High winds cause Smokies road closures

High winds ahead of a cold front expected to move in later today have caused the Great Smoky Mountains National Park to close several roads and issue a warning to hikers.

Kephart Prong Trail has a unique story

I like visiting those sites here in the Smokies region where there is what I think of as an “overlay.” That is, places where both natural and human history commingle. At such places, one encounters the confluence of all or several of the major strands in the region’s natural and cultural fabric: wild areas, plants, and animals; early Cherokee and pioneer settlement influences; and the impacts of the modern era, initiated here primarily with the coming of the railroad in the late 19th century. At such places the alert observer can experience what the French have defined as “frisson” — a moment of excitement and insight that arises when various forces coalesce.

Fire ban lifted in the Smokies

After being banned since Sept. 26, backcountry campfires are once more allowed in the Great Smoky Mountains National Park as of Tuesday, Oct. 22.

Drought arrives in Western North Carolina

A ban on backcountry fires in the Great Smoky Mountains National Park was announced today following the release of a new drought map showing that 45 counties in central and western North Carolina are experiencing moderate drought.

The untold story: Smokies seeks to showcase history of African-Americans in the park

Many plotlines weave through the story of the Great Smoky Mountains National Park, but if the park were a book, some of those plotlines be written in bold, with others buried in small type. 

“We probably go overboard in telling the story of the white Appalachian settlers to this area,” said Susan Sachs, the park’s acting chief of resource education. “We do a better job of telling the stories of the Cherokee, but there’s still a lot of room for improvement. But then when it comes to the African-American story, we know that we are failing there.”

Park Service seeks information regarding man’s death

Investigators with the National Park Service Investigative Services Branch are trying to determine the circumstances surrounding the death of David Carver, Jr., who was found in Great Smoky Mountains National Park on Monday, July 8. They are seeking information from the public to make that determination. 

Motorist dies on Clingmans Dome Road

Great Smoky Mountains National Park rangers responded to a single-car motor vehicle accident on Clingmans Dome Road at approximately 12:30 p.m. on Monday, July 15. The driver of the vehicle, Timothy Patrick James McCauley, 37, of Farmington, Missouri died as a result of his injuries. The passenger, Angela Walker, 38, was flown to University of Tennessee Medical Center by Lifestar.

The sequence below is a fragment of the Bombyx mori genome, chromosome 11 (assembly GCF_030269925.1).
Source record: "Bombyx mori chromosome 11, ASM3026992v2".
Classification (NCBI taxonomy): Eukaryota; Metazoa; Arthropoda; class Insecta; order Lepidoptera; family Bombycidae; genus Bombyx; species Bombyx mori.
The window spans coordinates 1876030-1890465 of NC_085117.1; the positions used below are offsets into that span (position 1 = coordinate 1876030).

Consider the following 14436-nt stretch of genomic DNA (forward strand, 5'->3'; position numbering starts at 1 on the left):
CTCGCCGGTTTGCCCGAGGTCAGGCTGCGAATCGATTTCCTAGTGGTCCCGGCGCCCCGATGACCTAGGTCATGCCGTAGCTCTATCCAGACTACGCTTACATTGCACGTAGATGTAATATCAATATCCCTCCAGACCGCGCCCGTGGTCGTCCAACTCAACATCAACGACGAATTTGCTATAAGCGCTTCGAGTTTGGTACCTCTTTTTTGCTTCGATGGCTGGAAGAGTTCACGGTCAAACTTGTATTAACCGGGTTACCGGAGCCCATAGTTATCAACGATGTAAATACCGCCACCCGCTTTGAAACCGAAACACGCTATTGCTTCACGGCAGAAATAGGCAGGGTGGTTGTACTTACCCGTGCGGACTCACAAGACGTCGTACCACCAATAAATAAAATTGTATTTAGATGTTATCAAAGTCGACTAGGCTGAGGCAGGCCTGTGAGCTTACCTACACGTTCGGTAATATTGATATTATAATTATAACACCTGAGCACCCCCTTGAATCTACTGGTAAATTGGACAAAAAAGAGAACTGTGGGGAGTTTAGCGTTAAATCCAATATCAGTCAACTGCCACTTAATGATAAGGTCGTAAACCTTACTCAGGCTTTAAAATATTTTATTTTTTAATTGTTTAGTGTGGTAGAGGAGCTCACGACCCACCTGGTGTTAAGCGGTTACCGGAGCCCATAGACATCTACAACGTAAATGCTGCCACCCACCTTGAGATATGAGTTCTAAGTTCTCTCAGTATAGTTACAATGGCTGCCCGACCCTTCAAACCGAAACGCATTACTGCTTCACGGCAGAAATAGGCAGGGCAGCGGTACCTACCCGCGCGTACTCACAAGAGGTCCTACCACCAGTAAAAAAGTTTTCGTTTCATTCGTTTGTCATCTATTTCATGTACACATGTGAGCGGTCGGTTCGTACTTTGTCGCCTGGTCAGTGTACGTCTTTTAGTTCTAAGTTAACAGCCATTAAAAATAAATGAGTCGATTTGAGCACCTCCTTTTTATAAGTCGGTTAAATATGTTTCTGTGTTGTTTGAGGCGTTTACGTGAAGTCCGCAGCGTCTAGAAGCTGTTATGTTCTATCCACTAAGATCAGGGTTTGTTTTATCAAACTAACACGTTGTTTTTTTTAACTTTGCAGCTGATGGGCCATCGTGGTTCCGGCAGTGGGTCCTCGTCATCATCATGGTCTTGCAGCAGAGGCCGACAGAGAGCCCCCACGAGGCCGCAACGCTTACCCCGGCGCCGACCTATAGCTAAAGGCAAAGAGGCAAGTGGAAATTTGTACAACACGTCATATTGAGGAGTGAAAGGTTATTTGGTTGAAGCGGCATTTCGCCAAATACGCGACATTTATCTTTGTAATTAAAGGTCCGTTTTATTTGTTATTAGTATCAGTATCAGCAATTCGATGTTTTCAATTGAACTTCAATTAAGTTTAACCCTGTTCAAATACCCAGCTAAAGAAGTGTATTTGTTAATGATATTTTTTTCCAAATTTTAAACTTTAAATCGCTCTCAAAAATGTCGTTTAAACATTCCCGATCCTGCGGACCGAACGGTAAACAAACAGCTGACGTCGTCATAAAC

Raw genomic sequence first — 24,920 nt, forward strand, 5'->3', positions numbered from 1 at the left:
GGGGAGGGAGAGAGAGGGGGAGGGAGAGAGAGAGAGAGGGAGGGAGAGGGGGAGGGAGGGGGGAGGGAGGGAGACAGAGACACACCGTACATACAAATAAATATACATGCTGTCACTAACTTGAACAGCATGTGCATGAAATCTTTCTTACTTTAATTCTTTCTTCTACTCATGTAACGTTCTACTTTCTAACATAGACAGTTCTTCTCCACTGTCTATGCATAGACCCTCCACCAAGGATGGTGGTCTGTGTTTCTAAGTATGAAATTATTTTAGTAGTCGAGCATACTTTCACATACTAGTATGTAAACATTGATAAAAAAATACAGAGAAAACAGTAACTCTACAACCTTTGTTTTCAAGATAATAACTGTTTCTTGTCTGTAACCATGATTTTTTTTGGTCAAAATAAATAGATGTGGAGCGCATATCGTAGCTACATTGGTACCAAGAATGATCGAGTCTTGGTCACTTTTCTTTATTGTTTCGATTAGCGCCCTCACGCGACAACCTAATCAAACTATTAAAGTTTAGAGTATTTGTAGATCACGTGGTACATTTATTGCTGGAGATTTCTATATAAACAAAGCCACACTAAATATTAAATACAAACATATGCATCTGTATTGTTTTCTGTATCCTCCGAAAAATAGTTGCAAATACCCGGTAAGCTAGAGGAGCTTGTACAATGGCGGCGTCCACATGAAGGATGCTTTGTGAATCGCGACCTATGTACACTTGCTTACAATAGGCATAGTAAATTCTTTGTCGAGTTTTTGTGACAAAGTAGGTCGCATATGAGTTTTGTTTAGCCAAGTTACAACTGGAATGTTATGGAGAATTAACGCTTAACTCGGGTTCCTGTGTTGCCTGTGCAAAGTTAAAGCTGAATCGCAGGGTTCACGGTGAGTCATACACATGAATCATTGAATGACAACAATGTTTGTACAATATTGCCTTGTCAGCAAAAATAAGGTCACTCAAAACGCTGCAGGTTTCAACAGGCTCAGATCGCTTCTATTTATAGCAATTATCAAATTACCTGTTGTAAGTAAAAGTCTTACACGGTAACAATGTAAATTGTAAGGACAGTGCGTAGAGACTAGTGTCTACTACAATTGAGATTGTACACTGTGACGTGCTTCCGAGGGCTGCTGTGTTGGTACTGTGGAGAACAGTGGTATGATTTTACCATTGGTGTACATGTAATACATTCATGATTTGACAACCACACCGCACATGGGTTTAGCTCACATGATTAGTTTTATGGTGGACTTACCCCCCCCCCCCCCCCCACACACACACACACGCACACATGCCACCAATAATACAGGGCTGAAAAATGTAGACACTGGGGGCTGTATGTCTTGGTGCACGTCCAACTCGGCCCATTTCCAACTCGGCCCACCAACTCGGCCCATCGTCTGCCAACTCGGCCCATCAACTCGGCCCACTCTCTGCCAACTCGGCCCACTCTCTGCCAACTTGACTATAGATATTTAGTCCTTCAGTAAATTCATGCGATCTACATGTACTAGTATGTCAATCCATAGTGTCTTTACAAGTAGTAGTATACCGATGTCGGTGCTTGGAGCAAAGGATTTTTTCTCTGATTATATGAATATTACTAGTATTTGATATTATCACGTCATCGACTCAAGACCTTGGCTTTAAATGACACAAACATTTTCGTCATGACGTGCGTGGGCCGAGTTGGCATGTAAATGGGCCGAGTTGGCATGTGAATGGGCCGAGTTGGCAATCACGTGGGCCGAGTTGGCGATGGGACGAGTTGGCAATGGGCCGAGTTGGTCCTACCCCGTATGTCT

Deceased man found in Smokies identified

The identity of a man whose remains were found in an off-trail area of the Great Smoky Mountains National Park this week has been released.

Searchers found David J. Carver, 64, of Blount County, Tennessee, near Laurel Creek Road between Townsend and Cades Cove on Monday, July 8, after receiving a tip from an off-trail hiker. His remains appeared to be several months old.

The Knox County Regional Forensic Center identified Carver by comparing medical records. The cause of death and activity at time of death are under investigation. An autopsy is being performed, and no additional details are currently available.

Trillium Gap Trail Temporarily Closed Due to Trail Conditions

Trillium Gap Trail in the Great Smoky Mountains National Park will be temporarily closed through Thursday, July 11, due to hazardous trail conditions. The area received heavy rainfall over the last couple of weeks causing extremely slippery, muddy conditions on the trail surface undergoing rehabilitation.

1999: Smokies works to overcome hurdles

It’s no coincidence that the Great Smoky Mountains National Park was the subject of The Smoky Mountain News’ first-ever front-page story in the paper’s inaugural issue June 2, 1999.

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